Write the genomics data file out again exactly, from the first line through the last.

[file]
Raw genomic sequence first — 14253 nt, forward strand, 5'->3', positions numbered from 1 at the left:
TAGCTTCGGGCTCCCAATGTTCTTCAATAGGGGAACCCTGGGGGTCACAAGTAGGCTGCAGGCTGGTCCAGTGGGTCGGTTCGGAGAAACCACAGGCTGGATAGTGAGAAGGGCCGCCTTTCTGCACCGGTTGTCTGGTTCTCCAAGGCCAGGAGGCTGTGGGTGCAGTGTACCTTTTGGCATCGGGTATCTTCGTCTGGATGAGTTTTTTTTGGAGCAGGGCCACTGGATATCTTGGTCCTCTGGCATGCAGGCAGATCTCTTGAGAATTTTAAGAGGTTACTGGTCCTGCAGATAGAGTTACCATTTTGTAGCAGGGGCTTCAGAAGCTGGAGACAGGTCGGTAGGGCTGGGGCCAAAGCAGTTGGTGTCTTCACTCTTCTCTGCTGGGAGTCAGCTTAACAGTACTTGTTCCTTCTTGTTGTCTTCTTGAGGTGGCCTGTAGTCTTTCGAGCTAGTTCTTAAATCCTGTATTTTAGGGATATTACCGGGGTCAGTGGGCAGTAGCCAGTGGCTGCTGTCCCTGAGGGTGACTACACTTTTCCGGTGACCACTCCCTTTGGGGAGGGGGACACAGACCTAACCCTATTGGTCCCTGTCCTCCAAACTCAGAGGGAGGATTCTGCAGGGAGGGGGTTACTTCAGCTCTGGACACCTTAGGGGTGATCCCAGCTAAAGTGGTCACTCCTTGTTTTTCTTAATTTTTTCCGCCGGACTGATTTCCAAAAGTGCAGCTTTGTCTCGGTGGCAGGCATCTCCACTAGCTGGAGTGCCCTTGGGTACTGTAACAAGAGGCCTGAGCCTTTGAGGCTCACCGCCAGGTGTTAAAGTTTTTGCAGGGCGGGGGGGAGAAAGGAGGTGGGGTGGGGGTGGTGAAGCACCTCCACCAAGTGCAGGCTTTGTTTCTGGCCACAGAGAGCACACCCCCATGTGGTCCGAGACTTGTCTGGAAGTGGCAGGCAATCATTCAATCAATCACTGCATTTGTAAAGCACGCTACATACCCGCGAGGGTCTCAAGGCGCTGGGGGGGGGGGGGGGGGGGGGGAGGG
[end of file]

Raw genomic sequence first — 14253 nt, forward strand, 5'->3', positions numbered from 1 at the left:
TAGCTTCGGGCTCCCAATGTTCTTCAATAGGGGAACCCTGGGGGTCACAAGTAGGCTGCAGGCTGGTCCAGTGGGTCGGTTCGGAGAAACCACAGGCTGGATAGTGAGAAGGGCCGCCTTTCTGCACCGGTTGTCTGGTTCTCCAAGGCCAGGAGGCTGTGGGTGCAGTGTACCTTTTGGCATCGGGTATCTTCGTCTGGATGAGTTTTTTTTGGAGCAGGGCCACTGGATATCTTGGTCCTCTGGCATGCAGGCAGATCTCTTGAGAATTTTAAGAGGTTACTGGTCCTGCAGATAGAGTTACCATTTTGTAGCAGGGGCTTCAGAAGCTGGAGACAGGTCGGTAGGGCTGGGGCCAAAGCAGTTGGTGTCTTCACTCTTCTCTGCTGGGAGTCAGCTTAACAGTACTTGTTCCTTCTTGTTGTCTTCTTGAGGTGGCCTGTAGTCTTTCGAGCTAGTTCTTAAATCCTGTATTTTAGGGATATTACCGGGGTCAGTGGGCAGTAGCCAGTGGCTGCTGTCCCTGAGGGTGACTACACTTTTCCGGTGACCACTCCCTTTGGGGAGGGGGACACAGACCTAACCCTATTGGTCCCTGTCCTCCAAACTCAGAGGGAGGATTCTGCAGGGAGGGGGTTACTTCAGCTCTGGACACCTTAGGGGTGATCCCAGCTAAAGTGGTCACTCCTTGTTTTTCTTAATTTTTTCCGCCGGACTGATTTCCAAAAGTGCAGCTTTGTCTCGGTGGCAGGCATCTCCACTAGCTGGAGTGCCCTTGGGTACTGTAACAAGAGGCCTGAGCCTTTGAGGCTCACCGCCAGGTGTTAAAGTTTTTGCAGGGCGGGGGGGAGAAAGGAGGTGGGGTGGGGGTGGTGAAGCACCTCCACCAAGTGCAGGCTTTGTTTCTGGCCACAGAGAGCACACCCCCATGTGGTCCGAGACTTGTCTGGAAGTGGCAGGCAATCATTCAATCAATCACTGCATTTGTAAAGCACGCTACATACCCGCGAGGGTCTCAAGGCGCTGGGGGGGGGGGGGGGGGGGGGGAGGG